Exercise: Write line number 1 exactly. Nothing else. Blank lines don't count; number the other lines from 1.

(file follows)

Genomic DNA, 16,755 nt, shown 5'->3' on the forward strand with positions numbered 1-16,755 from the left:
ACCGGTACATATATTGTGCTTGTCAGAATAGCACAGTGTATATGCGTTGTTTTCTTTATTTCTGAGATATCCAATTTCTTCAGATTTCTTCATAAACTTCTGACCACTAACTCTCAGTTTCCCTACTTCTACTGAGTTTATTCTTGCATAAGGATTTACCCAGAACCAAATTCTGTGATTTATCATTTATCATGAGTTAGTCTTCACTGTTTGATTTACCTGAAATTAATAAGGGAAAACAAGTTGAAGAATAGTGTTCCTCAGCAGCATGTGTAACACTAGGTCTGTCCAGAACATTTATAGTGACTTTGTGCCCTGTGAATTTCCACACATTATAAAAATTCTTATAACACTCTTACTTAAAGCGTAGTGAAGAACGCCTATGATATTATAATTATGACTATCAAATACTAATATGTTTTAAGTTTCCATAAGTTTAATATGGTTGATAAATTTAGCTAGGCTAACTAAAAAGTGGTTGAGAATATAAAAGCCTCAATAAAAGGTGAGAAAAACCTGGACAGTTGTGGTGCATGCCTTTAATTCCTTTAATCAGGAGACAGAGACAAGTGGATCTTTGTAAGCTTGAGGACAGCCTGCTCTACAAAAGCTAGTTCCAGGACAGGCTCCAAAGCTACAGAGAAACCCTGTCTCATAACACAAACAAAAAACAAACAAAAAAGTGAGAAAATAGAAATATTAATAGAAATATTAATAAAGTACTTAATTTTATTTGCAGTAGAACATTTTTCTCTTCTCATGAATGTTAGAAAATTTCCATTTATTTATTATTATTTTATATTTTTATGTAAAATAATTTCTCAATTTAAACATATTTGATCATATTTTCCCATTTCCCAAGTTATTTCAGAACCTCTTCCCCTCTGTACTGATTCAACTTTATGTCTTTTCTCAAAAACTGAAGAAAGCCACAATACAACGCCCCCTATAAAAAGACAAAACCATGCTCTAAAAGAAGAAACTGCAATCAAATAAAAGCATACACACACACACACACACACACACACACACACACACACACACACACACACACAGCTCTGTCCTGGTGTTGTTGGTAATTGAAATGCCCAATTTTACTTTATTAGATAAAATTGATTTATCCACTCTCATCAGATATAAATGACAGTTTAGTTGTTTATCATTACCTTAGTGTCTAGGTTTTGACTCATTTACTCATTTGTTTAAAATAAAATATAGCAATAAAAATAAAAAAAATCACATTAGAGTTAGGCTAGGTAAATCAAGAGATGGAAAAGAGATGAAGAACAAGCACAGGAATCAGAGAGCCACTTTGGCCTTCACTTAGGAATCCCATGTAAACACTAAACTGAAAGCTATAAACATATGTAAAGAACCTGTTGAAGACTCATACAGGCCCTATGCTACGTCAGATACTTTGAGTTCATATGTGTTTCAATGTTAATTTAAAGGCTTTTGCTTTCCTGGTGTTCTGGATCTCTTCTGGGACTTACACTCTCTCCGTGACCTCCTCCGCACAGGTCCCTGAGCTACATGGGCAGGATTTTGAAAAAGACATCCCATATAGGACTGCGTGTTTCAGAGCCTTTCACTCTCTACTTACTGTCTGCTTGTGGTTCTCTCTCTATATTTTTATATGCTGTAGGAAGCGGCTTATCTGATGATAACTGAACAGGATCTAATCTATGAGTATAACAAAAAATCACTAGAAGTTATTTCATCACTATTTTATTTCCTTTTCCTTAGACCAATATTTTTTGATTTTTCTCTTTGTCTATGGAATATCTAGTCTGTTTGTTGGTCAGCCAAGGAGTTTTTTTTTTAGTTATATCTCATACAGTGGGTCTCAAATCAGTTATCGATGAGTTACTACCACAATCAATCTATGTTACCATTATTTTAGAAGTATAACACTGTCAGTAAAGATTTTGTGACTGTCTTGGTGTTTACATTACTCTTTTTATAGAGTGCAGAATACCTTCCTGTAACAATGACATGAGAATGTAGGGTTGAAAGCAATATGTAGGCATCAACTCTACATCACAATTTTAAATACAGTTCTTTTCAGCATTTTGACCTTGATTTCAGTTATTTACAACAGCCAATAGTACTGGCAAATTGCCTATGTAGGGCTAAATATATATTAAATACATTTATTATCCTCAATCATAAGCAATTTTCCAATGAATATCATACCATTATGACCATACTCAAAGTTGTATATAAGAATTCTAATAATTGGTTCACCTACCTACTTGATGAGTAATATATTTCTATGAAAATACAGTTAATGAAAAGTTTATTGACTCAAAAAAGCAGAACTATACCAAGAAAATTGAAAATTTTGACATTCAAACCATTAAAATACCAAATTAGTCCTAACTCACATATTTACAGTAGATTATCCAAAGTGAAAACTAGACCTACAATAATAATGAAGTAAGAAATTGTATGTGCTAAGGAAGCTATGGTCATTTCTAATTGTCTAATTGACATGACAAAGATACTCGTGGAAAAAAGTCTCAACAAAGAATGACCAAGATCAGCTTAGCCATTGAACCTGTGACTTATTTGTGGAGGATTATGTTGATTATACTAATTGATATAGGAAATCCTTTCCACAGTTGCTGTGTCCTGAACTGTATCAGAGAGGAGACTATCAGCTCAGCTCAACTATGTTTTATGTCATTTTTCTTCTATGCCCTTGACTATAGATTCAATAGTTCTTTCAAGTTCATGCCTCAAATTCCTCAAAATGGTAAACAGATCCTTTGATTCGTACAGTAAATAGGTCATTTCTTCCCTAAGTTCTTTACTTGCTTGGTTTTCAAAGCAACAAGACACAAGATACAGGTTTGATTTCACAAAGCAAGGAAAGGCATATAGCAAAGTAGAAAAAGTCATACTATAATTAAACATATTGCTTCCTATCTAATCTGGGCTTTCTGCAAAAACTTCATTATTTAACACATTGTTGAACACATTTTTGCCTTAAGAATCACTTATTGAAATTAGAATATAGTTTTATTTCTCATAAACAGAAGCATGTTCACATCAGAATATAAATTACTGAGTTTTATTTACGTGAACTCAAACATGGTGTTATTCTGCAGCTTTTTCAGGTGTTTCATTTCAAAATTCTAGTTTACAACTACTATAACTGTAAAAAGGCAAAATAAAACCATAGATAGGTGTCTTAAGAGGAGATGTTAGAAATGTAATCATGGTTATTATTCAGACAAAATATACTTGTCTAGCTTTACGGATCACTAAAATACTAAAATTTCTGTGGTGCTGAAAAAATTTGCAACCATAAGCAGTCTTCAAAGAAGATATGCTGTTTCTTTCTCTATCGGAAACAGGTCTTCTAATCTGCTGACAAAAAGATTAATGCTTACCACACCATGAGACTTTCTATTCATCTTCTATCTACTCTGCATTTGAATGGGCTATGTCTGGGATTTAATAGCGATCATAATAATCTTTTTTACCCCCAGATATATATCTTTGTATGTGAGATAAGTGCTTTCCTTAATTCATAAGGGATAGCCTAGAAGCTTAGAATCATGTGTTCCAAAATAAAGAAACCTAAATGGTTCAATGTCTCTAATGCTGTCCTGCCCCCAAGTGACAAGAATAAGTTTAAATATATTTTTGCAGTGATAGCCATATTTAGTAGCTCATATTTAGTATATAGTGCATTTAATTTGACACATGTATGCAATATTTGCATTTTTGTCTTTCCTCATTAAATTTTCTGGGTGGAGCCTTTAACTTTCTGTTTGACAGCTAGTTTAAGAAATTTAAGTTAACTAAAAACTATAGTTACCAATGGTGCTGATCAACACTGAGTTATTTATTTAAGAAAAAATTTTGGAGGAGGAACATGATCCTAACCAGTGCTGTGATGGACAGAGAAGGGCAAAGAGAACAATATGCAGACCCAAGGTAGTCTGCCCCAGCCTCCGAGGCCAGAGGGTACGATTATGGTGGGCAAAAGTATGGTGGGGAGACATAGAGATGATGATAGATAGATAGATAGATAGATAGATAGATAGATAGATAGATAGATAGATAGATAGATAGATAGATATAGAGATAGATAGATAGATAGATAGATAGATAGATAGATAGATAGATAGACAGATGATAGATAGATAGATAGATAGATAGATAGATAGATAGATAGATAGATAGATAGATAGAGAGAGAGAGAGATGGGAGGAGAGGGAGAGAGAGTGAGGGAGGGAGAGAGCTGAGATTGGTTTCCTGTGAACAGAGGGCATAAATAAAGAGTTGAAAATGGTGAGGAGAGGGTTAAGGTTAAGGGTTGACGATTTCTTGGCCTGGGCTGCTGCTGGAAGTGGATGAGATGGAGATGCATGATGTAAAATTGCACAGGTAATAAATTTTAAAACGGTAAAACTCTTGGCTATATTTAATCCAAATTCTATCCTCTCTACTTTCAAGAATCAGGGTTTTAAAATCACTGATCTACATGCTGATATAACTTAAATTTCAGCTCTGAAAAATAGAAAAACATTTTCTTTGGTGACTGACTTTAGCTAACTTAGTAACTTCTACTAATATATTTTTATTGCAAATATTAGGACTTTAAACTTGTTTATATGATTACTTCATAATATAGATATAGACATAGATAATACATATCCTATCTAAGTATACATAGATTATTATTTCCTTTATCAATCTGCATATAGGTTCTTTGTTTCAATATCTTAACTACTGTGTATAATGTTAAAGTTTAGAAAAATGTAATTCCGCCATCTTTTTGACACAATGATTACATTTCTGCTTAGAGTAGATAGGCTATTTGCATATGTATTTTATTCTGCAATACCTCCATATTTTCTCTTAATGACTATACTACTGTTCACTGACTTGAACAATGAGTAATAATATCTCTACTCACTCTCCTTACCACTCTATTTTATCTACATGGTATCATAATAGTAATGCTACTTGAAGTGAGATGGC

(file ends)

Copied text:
Genomic DNA, 16,755 nt, shown 5'->3' on the forward strand with positions numbered 1-16,755 from the left: